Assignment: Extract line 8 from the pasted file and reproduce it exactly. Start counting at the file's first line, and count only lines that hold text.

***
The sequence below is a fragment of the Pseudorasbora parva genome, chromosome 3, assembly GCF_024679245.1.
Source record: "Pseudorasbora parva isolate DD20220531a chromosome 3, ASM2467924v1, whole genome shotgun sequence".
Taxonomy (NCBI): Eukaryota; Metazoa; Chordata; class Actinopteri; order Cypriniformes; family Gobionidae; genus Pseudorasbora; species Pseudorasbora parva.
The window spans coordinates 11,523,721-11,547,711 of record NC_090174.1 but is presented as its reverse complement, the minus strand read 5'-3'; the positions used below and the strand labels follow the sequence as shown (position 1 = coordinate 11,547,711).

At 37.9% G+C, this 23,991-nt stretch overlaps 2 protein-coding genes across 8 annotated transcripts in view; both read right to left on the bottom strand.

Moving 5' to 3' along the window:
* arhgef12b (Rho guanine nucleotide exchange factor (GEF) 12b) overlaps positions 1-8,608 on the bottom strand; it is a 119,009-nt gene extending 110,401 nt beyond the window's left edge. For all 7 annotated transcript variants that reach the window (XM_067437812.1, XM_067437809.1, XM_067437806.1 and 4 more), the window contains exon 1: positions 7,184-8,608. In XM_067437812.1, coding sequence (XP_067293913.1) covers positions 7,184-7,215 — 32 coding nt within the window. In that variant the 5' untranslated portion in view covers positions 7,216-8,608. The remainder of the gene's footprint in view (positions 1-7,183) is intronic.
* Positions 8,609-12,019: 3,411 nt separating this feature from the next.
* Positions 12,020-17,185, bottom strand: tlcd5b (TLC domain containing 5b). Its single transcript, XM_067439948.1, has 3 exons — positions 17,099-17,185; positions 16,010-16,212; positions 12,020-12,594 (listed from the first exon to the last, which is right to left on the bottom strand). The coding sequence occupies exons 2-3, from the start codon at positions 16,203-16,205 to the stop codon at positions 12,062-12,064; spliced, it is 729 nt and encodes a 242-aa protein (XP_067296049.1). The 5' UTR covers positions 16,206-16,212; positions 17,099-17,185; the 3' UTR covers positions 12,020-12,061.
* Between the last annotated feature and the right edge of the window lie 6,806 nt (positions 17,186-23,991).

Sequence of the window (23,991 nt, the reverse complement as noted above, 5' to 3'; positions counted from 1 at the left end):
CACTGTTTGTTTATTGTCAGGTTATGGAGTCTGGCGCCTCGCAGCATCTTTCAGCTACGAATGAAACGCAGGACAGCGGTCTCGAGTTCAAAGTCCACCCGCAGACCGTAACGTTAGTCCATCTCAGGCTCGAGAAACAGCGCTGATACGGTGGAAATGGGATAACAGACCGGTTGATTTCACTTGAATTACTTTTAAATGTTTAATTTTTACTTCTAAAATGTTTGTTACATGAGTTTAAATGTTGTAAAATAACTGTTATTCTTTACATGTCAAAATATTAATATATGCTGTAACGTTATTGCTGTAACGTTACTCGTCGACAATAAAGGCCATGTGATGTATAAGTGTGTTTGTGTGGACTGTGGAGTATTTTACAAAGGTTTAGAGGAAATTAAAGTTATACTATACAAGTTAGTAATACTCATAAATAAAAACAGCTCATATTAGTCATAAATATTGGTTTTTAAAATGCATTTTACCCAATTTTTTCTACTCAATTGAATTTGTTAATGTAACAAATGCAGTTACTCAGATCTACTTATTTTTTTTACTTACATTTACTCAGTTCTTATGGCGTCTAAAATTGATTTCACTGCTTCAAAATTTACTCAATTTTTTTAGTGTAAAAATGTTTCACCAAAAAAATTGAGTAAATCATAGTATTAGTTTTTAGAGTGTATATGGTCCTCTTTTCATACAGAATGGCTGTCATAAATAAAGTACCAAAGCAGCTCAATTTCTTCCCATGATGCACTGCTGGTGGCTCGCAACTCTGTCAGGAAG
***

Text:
* Positions 8,609-12,019: 3,411 nt separating this feature from the next.